I was getting ready to go to work on writing an update to my article “Surviving the Trump Apocalypse” but I’ve been too busy failing at the very first principle I outlined which was to ISOLATE myself from the news. I thought that I’d be a happier and more peaceful person if I quit listening to NPR and religiously reading the front page section of the New York Times every day. I thought I had exhausted my capacity for outrage during the Bush 43 years, but it turns out that that abomination barely pushed my outrage-o-meter up to “WARM.” Like a person who can’t make himself turn away from a train wreck about to happen, I can’t stop watching for the next WTF moment that will emerge from these clowns. That has led me to at least read the front page section of the local paper where I can get the short version of what is going on.
However, Thursday was remarkable, in that article after article seemed to have some additional bit of confirmation of how incompetent, duplicitous, or hypocritical this administration is and how each of his inner circle seems to be in a competition to prove he (there aren’t many women in this group) is just as bat-shit crazy as number 45.
You think I’m kidding. Here are some headlines all from Thursday’s paper, some quotes, and some commentary:
Kelly (Secretary for Homeland Security) Concedes a Full Border Wall Doubtful
“Homeland Security Secretary John Kelly said Wednesday that it was doubtful that a wall along a full border with Mexico would ever be built, despite an of-repeated campaign promise by President Donald Trump.”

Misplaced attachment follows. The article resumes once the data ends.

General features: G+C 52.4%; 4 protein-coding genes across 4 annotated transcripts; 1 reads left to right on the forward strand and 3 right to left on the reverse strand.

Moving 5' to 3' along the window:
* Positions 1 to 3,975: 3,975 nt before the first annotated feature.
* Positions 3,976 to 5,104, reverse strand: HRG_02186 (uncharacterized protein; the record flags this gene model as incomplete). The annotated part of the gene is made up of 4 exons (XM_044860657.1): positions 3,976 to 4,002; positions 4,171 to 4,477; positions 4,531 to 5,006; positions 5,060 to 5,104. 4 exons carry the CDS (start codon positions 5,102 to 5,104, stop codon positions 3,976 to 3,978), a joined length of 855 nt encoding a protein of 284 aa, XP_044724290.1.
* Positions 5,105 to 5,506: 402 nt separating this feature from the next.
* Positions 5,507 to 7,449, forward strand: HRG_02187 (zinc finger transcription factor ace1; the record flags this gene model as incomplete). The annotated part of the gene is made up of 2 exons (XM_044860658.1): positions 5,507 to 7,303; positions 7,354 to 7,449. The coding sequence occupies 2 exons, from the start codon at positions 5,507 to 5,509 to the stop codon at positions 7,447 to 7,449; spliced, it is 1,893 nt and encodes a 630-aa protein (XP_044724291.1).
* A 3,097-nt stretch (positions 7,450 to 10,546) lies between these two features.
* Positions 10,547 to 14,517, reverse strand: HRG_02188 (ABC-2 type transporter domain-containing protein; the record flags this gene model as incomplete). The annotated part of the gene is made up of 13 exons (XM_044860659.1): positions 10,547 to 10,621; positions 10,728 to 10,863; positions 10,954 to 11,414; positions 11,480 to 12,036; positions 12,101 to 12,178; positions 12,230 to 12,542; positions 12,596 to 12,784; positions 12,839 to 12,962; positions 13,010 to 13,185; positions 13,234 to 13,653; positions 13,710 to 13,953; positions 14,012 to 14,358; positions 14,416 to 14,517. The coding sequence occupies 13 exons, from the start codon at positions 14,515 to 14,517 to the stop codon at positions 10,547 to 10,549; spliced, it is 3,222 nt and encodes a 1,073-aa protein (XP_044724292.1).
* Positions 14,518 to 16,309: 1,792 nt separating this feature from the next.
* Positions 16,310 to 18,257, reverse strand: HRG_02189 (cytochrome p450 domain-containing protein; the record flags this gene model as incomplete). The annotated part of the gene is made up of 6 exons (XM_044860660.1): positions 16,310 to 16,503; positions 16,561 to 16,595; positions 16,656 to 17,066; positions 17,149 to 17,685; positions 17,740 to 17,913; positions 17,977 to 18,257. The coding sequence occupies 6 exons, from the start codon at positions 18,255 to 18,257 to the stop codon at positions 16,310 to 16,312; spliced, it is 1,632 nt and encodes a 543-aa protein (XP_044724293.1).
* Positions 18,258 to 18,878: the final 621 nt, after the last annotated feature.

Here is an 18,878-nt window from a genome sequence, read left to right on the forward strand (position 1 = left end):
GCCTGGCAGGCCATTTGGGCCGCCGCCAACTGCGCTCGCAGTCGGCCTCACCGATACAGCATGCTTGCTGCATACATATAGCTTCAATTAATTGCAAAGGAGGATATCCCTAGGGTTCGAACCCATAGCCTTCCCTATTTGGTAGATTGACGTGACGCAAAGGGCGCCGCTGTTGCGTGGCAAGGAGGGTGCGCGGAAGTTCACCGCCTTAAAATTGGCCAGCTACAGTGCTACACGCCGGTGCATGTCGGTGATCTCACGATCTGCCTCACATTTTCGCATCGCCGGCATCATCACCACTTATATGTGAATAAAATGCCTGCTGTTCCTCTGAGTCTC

Well, this will come as a surprise to absolutely no one except some die-hard Trump supporters, the one’s who took him literally. I find it remarkable that we are often being told not to take the President so literally, except when we should take him literally because after all, he was the candidate who “tells it like it is.” Back to Kelly. He was asked about one element of “extreme vetting” which included “the possible separation of mothers and children at the border to discourage immigration.” He reassured senators that while he had not actually taken the time to write up a policy for when agents might do such a heinous and inhumane thing, “he had told employees that he must approve any such separations.” When questioned further about actually writing a policy, he replied, “border agents don’t need a written policy because he’d given the order verbally.” After all, he is a retired four-star general and “his subordinates know that his orders are to be followed even if they aren’t written down.” Does anyone else hear Jack Nicholson’s voice there? I’m surprise he didn’t end the session standing on his chair and shouting at the senators, “You want me on that wall! You need me on that wall!”